British Airways owner sets emissions target

IAG boss unveils carbon dioxide curbs for top-polluting carrier, but campaigners dismiss impact 

(Credit: Pixabay)

(Credit: Pixabay)

By Alex Pashley

The owner of British Airways and Spanish carrier Iberia pledged to trim its carbon footprint on Monday as it backed a global deal to cut the sector’s cruising emissions.

Willie Walsh, the boss of International Airlines Group unveiled a target to cut its CO2 emissions to 87.3 grams per passenger kilometre by 2020 from 94.5 last year, in an interview with the Telegraph.

The improvement would still leave BA, which came bottom out of 20 top transatlantic carriers in fuel efficiency in a 2014 report, way below the industry average, said Daniel Rutherford at the International Council on Clean Transportation.

According to the report, BA on average burnt 51% more fuel per passenger kilometre than Norwegian Air Shuttle, which was rated as the most efficient carrier.

It comes as the aviation industry grapples with its rising emissions ahead of a major UN-led meeting in October in Montreal. The sector has pledged to grow in a ‘carbon-neutral’ manner from 2020, and slash emissions 50% by mid-century.

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Bill Hemmings, at Brussels NGO Transport and Environment welcomed the proposals but said IAG “certainly have a big job to do”.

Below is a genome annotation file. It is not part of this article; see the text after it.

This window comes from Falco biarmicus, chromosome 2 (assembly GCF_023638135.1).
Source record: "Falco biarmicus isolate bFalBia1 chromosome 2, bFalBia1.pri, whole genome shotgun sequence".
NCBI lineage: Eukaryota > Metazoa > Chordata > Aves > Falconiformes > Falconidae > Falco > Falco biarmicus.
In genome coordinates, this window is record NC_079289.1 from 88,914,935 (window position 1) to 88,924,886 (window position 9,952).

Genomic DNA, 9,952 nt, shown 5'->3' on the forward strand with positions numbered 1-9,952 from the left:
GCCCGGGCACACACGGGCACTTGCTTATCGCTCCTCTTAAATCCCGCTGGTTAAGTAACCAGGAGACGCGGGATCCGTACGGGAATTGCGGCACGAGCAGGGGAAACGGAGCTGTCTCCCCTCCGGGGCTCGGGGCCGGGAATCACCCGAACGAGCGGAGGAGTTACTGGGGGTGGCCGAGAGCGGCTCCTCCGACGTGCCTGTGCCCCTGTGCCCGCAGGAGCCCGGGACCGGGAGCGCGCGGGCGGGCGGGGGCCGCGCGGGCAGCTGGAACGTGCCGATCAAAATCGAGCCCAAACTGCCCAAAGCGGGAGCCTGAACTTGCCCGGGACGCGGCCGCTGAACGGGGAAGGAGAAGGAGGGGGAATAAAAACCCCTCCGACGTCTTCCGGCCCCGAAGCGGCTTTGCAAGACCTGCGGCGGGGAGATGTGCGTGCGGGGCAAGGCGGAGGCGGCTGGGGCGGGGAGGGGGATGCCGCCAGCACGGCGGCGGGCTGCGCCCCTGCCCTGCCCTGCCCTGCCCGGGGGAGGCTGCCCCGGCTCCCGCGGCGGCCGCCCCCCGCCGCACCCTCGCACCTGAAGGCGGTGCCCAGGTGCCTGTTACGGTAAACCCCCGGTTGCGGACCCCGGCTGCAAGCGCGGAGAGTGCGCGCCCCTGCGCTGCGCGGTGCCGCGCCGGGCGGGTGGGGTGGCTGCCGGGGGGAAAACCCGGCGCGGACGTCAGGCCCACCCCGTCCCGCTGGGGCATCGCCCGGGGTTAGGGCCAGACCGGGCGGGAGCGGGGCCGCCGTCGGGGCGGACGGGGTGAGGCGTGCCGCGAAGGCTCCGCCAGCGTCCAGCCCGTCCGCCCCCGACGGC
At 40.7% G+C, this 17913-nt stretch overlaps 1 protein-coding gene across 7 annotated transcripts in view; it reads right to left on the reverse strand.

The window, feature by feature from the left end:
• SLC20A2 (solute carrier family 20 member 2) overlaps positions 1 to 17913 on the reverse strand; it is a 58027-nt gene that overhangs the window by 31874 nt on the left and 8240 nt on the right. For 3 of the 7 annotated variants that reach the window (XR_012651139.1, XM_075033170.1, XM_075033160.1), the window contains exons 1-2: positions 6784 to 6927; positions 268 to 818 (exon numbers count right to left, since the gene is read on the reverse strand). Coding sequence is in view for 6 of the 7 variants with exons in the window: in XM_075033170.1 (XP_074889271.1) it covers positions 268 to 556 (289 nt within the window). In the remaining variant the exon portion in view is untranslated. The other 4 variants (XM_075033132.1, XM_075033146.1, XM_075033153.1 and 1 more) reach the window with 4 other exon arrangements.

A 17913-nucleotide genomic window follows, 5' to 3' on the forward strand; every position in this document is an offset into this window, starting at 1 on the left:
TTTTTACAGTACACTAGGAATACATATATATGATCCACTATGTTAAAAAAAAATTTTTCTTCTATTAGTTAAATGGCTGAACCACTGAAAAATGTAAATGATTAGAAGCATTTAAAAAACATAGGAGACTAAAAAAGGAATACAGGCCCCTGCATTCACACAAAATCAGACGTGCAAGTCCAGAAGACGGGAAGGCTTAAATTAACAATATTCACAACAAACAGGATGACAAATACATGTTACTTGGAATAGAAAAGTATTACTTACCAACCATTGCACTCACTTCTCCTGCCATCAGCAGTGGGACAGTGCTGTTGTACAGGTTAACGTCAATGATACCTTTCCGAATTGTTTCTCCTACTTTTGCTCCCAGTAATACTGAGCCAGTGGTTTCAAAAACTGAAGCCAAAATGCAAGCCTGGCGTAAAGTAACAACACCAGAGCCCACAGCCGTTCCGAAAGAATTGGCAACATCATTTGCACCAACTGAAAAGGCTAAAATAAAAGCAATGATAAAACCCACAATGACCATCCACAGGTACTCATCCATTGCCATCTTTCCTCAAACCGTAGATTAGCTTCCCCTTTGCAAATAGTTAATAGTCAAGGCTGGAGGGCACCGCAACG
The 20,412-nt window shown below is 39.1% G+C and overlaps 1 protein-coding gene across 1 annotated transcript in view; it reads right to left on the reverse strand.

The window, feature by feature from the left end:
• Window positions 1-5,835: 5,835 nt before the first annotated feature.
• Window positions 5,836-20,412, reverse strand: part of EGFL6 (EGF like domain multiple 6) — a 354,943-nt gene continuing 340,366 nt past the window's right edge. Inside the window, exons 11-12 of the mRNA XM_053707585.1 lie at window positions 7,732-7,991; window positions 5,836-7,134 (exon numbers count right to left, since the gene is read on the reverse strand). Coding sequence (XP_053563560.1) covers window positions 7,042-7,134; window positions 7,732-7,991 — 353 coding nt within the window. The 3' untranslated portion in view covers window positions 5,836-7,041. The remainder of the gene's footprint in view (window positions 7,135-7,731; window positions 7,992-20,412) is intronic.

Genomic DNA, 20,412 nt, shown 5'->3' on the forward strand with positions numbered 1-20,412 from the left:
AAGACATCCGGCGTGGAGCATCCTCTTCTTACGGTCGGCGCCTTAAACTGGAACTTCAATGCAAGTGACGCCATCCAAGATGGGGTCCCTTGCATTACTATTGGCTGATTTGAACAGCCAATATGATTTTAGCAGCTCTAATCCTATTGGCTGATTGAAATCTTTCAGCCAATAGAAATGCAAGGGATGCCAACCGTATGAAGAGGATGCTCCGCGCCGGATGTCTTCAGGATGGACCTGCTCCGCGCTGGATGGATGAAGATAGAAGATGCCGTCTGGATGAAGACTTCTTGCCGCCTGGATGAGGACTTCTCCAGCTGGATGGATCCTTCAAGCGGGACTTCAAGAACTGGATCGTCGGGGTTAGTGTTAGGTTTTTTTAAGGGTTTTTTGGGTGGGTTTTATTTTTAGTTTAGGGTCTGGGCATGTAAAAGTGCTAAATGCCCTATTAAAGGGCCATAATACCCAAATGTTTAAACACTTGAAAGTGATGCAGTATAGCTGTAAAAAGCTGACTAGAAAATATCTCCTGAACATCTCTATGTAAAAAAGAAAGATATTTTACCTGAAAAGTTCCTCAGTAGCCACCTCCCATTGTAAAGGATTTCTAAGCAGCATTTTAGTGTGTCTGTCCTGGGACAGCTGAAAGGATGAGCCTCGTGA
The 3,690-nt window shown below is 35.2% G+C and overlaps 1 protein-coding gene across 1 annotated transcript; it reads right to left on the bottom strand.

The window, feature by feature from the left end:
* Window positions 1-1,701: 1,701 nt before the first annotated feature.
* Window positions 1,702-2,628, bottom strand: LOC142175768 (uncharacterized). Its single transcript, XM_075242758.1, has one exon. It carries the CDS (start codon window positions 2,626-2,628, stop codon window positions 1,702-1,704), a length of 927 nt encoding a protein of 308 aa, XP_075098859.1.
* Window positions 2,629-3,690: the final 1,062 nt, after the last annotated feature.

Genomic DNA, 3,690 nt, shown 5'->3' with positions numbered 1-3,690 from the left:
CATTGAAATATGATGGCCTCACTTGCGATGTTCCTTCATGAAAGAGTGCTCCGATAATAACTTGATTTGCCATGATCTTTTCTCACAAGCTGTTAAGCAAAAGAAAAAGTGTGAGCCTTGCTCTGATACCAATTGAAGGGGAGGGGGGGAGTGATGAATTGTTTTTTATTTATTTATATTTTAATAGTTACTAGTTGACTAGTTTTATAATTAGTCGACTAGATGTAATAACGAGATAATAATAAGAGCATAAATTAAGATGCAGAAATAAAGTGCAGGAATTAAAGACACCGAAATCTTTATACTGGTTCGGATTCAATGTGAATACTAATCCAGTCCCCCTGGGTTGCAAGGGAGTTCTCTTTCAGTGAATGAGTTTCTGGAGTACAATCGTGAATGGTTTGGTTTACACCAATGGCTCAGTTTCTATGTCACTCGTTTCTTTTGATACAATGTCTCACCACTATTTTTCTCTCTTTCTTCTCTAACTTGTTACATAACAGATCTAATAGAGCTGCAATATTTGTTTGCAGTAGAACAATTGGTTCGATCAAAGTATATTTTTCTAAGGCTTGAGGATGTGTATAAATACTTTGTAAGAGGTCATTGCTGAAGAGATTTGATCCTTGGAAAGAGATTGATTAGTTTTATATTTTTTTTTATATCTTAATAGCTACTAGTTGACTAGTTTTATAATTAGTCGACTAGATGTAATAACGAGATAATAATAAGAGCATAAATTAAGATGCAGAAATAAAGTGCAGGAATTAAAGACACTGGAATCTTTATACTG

Earlier this month easyJet announced it planned to cut its CO2 emissions 7% from current levels of 81.5 grams per passenger kilometre.

Walsh, whose group carried over 88 million passengers last year, also called for a global carbon-cutting deal.

“A fair, uniform system will give aviation a clear and direct financial incentive to develop cleaner aircraft, switch to low-carbon fuels and introduce more efficient air traffic systems that eradicate unnecessary flying,” he said.

Last week a UN aviation agency committee proposed the first ever fuel efficiency standard, which will affect new deliveries from 2028.

But the campaigners both stressed it would have a negligible impact on reining in emissions. New models by Boeing and Airbus, accounting for 90% of aircraft types coming onto the market will easily pass the higher stringency, and old models are exempted.

BA is looking to expand its fleet of secondhand jetliners as it looks to save money on its long-haul fleet, the Wall Street Journal reported in January.

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